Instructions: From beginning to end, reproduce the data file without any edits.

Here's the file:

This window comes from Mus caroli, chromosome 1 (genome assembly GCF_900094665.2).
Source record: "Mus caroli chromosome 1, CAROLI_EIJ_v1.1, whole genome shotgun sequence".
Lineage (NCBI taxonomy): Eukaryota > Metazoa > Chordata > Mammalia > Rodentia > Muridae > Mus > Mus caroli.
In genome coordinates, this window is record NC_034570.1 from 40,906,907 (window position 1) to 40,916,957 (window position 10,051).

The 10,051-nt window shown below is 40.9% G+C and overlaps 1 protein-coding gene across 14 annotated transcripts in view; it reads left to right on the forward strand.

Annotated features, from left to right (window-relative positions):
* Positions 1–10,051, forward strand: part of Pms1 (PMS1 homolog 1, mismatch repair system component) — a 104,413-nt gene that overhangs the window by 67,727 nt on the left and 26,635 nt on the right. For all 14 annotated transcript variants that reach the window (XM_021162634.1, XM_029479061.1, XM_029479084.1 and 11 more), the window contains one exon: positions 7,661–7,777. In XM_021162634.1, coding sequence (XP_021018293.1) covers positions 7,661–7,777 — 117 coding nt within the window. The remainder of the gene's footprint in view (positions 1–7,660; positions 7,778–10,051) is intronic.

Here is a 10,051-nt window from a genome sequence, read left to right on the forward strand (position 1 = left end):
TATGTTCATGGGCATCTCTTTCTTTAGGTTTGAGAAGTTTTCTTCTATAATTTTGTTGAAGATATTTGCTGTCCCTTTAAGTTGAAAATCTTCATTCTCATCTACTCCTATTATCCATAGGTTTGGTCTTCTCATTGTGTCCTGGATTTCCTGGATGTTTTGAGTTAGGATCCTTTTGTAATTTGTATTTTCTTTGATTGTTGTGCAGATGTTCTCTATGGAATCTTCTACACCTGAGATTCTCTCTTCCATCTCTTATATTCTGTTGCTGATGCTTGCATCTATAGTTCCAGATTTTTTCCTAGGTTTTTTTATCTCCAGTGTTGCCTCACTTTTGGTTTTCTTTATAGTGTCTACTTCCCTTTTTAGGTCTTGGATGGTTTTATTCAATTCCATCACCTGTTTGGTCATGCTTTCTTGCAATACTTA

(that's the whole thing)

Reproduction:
This window comes from Mus caroli, chromosome 1 (genome assembly GCF_900094665.2).
Source record: "Mus caroli chromosome 1, CAROLI_EIJ_v1.1, whole genome shotgun sequence".
Lineage (NCBI taxonomy): Eukaryota > Metazoa > Chordata > Mammalia > Rodentia > Muridae > Mus > Mus caroli.
In genome coordinates, this window is record NC_034570.1 from 40,906,907 (window position 1) to 40,916,957 (window position 10,051).

The 10,051-nt window shown below is 40.9% G+C and overlaps 1 protein-coding gene across 14 annotated transcripts in view; it reads left to right on the forward strand.

Annotated features, from left to right (window-relative positions):
* Positions 1–10,051, forward strand: part of Pms1 (PMS1 homolog 1, mismatch repair system component) — a 104,413-nt gene that overhangs the window by 67,727 nt on the left and 26,635 nt on the right. For all 14 annotated transcript variants that reach the window (XM_021162634.1, XM_029479061.1, XM_029479084.1 and 11 more), the window contains one exon: positions 7,661–7,777. In XM_021162634.1, coding sequence (XP_021018293.1) covers positions 7,661–7,777 — 117 coding nt within the window. The remainder of the gene's footprint in view (positions 1–7,660; positions 7,778–10,051) is intronic.

Here is a 10,051-nt window from a genome sequence, read left to right on the forward strand (position 1 = left end):
TATGTTCATGGGCATCTCTTTCTTTAGGTTTGAGAAGTTTTCTTCTATAATTTTGTTGAAGATATTTGCTGTCCCTTTAAGTTGAAAATCTTCATTCTCATCTACTCCTATTATCCATAGGTTTGGTCTTCTCATTGTGTCCTGGATTTCCTGGATGTTTTGAGTTAGGATCCTTTTGTAATTTGTATTTTCTTTGATTGTTGTGCAGATGTTCTCTATGGAATCTTCTACACCTGAGATTCTCTCTTCCATCTCTTATATTCTGTTGCTGATGCTTGCATCTATAGTTCCAGATTTTTTCCTAGGTTTTTTTATCTCCAGTGTTGCCTCACTTTTGGTTTTCTTTATAGTGTCTACTTCCCTTTTTAGGTCTTGGATGGTTTTATTCAATTCCATCACCTGTTTGGTCATGCTTTCTTGCAATACTTA